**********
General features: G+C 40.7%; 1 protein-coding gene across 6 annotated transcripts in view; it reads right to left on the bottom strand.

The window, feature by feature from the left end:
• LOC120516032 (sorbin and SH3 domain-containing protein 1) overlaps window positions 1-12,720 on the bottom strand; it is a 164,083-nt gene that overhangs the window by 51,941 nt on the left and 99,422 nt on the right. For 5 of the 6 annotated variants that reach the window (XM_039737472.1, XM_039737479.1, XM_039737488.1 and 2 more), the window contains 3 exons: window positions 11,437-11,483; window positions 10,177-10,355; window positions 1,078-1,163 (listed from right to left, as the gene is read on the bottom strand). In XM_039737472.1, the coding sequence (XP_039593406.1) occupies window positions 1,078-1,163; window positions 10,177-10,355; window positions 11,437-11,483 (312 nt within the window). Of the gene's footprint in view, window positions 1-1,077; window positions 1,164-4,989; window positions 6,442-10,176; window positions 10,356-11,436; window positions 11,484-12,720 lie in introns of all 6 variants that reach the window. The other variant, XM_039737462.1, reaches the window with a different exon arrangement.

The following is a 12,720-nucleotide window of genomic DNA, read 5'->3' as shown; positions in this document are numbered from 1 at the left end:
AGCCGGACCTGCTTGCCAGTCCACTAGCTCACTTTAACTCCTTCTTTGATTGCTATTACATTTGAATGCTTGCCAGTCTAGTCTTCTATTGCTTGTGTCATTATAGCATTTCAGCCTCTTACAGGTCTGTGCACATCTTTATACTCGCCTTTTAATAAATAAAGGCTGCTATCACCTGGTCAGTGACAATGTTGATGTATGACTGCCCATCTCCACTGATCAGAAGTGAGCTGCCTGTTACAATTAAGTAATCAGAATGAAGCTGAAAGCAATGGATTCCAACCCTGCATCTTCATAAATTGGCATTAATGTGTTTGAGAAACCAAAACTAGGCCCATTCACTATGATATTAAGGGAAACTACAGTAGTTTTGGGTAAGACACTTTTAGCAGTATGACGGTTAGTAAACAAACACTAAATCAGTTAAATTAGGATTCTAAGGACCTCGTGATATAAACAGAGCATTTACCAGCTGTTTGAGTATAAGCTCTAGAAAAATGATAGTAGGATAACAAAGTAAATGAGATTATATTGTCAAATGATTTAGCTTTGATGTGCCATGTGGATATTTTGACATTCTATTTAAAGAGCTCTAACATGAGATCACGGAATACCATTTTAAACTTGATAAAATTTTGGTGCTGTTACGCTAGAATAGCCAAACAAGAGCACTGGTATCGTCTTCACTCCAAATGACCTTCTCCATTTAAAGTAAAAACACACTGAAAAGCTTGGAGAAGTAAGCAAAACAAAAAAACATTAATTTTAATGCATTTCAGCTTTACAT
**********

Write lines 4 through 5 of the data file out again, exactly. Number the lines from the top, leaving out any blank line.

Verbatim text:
The following is a 12,720-nucleotide window of genomic DNA, read 5'->3' as shown; positions in this document are numbered from 1 at the left end:
AGCCGGACCTGCTTGCCAGTCCACTAGCTCACTTTAACTCCTTCTTTGATTGCTATTACATTTGAATGCTTGCCAGTCTAGTCTTCTATTGCTTGTGTCATTATAGCATTTCAGCCTCTTACAGGTCTGTGCACATCTTTATACTCGCCTTTTAATAAATAAAGGCTGCTATCACCTGGTCAGTGACAATGTTGATGTATGACTGCCCATCTCCACTGATCAGAAGTGAGCTGCCTGTTACAATTAAGTAATCAGAATGAAGCTGAAAGCAATGGATTCCAACCCTGCATCTTCATAAATTGGCATTAATGTGTTTGAGAAACCAAAACTAGGCCCATTCACTATGATATTAAGGGAAACTACAGTAGTTTTGGGTAAGACACTTTTAGCAGTATGACGGTTAGTAAACAAACACTAAATCAGTTAAATTAGGATTCTAAGGACCTCGTGATATAAACAGAGCATTTACCAGCTGTTTGAGTATAAGCTCTAGAAAAATGATAGTAGGATAACAAAGTAAATGAGATTATATTGTCAAATGATTTAGCTTTGATGTGCCATGTGGATATTTTGACATTCTATTTAAAGAGCTCTAACATGAGATCACGGAATACCATTTTAAACTTGATAAAATTTTGGTGCTGTTACGCTAGAATAGCCAAACAAGAGCACTGGTATCGTCTTCACTCCAAATGACCTTCTCCATTTAAAGTAAAAACACACTGAAAAGCTTGGAGAAGTAAGCAAAACAAAAAAACATTAATTTTAATGCATTTCAGCTTTACAT